Leadership Comes from Your Unique Selling Proposition

By Doug Staneart, CEO of The Leader’s Institute

Great Seats at Cowboy Stadium

I’m a big football fan! For the last few years, I’ve driven by the new Dallas Cowboy Stadium in Arlington while it was under construction, and I’ve been in awe of the size and scope of the place. All year long, I’ve been hearing about the record crowds of over 100,000 people attending the games, the $20 part passes, and the HUGE screen in the ceiling.

Well, last weekend, I finally got to experience the stadium in person for the first time. Now, I got pretty good seats, and could see every part of the game without much trouble. However, every once in a while, the plays would be on the other side of the field, and it was great to be able to look up into that huge screen and see all of the details. In fact, it was difficult to NOT look at the screen. It was pretty mezmorizing.

My daughter, who is eight, thought it might be more fun to go up into the top deck, though, to see some of the game, so at halftime, we went on a walk-about. We went to the endzones where all of the lounge areas were, and we could still see all of the details on the field. We went of to the third deck, and could still see very well. We went all the way up to the top row of the top deck, and after getting a little woozy from the altitude, we looked right down onto the field and could see everything. And right above the field was the HUGE screen with all of the details.

That’s when it hit me. Jerry Jones, the owner of the Cowboys, spent about a billion dollars on the stadium focusing on all of the details, but the thing that everyone remembers (and talks about) is the screen. I thought that was kind of strange since you could stay at home and watch the game on TV for free if you wanted to see it on a screen, but that’s beside the point. That screen is Jones’ Unique Selling Proposition (USP). It’s the one thing that his client (the ticket holders) can’t get anywhere else in the world. Right now, that USP is making him the go to leader in the NFL.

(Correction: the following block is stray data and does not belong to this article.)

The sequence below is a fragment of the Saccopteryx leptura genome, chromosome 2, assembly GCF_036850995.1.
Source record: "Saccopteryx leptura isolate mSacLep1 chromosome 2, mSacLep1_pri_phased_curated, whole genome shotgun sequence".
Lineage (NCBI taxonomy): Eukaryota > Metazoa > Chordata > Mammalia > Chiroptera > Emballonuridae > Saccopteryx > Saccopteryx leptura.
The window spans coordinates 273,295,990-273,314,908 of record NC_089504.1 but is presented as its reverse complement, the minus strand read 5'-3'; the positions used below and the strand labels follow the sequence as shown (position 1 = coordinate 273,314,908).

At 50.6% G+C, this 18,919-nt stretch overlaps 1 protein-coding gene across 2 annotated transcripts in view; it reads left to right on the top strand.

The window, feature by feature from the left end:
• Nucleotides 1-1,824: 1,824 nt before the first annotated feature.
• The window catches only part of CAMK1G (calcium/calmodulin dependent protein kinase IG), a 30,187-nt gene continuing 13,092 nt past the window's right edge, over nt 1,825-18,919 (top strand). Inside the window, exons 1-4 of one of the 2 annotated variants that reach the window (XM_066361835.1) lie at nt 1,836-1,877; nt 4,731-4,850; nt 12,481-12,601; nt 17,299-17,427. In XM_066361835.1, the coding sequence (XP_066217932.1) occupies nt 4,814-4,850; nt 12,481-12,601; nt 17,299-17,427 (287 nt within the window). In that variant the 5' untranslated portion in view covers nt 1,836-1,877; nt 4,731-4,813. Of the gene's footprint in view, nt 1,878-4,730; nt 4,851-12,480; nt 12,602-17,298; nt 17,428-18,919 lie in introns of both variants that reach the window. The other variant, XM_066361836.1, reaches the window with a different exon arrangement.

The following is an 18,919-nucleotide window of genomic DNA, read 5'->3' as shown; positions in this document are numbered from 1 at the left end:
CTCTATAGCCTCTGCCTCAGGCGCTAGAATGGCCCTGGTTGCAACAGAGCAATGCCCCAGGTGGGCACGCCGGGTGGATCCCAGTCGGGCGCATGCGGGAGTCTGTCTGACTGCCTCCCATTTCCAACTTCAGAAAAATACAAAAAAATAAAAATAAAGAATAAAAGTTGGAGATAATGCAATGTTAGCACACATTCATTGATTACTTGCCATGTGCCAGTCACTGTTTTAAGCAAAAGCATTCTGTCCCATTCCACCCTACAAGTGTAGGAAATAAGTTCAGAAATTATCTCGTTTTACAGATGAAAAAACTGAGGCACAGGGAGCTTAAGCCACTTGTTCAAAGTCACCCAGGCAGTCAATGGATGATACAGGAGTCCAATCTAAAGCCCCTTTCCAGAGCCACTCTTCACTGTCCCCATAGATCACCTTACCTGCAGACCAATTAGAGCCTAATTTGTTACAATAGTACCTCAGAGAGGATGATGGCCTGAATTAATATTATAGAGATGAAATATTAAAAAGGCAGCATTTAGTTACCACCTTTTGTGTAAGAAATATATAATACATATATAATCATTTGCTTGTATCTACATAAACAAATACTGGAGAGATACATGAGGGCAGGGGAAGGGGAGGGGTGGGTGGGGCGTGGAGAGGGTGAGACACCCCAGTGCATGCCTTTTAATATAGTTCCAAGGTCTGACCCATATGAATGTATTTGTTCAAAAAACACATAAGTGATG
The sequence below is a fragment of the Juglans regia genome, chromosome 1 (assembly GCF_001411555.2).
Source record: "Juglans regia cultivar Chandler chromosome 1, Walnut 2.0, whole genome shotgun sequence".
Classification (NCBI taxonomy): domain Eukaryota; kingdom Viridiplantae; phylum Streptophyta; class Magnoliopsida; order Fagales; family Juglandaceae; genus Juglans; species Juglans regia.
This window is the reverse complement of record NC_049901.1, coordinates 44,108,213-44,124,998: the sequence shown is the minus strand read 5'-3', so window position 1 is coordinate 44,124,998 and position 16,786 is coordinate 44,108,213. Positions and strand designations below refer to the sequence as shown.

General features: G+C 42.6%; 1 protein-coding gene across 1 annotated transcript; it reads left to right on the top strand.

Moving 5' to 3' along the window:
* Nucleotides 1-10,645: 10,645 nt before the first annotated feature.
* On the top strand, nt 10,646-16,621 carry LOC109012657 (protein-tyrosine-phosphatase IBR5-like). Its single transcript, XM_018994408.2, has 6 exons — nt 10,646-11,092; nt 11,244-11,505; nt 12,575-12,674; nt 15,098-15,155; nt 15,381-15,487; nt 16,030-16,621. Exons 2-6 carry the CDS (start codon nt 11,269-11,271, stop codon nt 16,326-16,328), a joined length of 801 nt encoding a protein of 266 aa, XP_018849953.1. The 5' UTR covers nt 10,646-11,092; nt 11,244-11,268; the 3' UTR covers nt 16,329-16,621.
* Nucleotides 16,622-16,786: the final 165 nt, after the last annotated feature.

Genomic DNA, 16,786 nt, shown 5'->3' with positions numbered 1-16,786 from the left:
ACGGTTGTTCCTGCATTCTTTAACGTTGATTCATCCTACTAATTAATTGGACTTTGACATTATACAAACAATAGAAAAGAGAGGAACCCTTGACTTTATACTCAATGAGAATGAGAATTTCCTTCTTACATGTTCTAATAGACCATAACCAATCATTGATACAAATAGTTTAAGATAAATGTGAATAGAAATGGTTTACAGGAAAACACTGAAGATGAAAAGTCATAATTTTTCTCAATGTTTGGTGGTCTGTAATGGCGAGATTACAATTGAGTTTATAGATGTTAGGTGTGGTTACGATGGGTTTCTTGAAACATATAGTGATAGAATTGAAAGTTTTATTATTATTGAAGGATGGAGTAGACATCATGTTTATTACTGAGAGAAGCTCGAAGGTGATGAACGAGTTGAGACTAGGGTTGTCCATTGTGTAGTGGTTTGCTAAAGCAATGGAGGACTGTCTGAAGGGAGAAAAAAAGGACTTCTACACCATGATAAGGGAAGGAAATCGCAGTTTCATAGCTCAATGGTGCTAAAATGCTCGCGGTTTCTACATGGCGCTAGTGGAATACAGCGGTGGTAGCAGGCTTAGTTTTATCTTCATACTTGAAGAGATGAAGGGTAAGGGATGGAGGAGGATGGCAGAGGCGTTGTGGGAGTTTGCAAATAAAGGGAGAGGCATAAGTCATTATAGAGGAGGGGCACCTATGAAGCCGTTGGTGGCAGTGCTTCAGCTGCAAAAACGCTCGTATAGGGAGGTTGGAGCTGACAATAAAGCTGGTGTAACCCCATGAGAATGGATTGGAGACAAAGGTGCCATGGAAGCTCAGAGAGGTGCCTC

Great leaders understand this concept, and they strive very hard to create their USP in their companies and their industries. The good news is that you don’t have to spend a billion dollars to develop your USP. All you have to do is find some way to master a specific part of your job or industry. For instance, if you are a retail store manager, perhaps your Unique Selling Proposition is that you NEVER have more than three people in any cashier line. How many people will go out of their way to go to your store versus your competitor’s. Or if you are a doctor, maybe your USP is that you never let anyone wait past their appointment time before being seen. How many patients will drive a little farther because they know they won’t have to sit in a boring waiting room reading three year old magazines.

To identify your USP and become the go to leader in your industry, just ask yourself, “What do people hate most about my (product/industry/position)?” Then figure out some way solve that problem. Jerry Jones figured that if he was going to cram 100,000 people into a stadium, someone was going to not be able to see the game very well. He figured out a solution, and that solution created the buzz that is driving millions of people to his games.

Doug Staneart is a keynote speaker based in Dallas, Texas. He teaches leadership training classes and is author of the book 28 Ways to Influence People.

Author: Doug Staneart, Date Published: December 1, 2009

Doug Staneart is president of The Leader's Institute ®. He is based in the Dallas, Texas Region. He is a specialist in corporate team building activities and custom presentation skills seminars.

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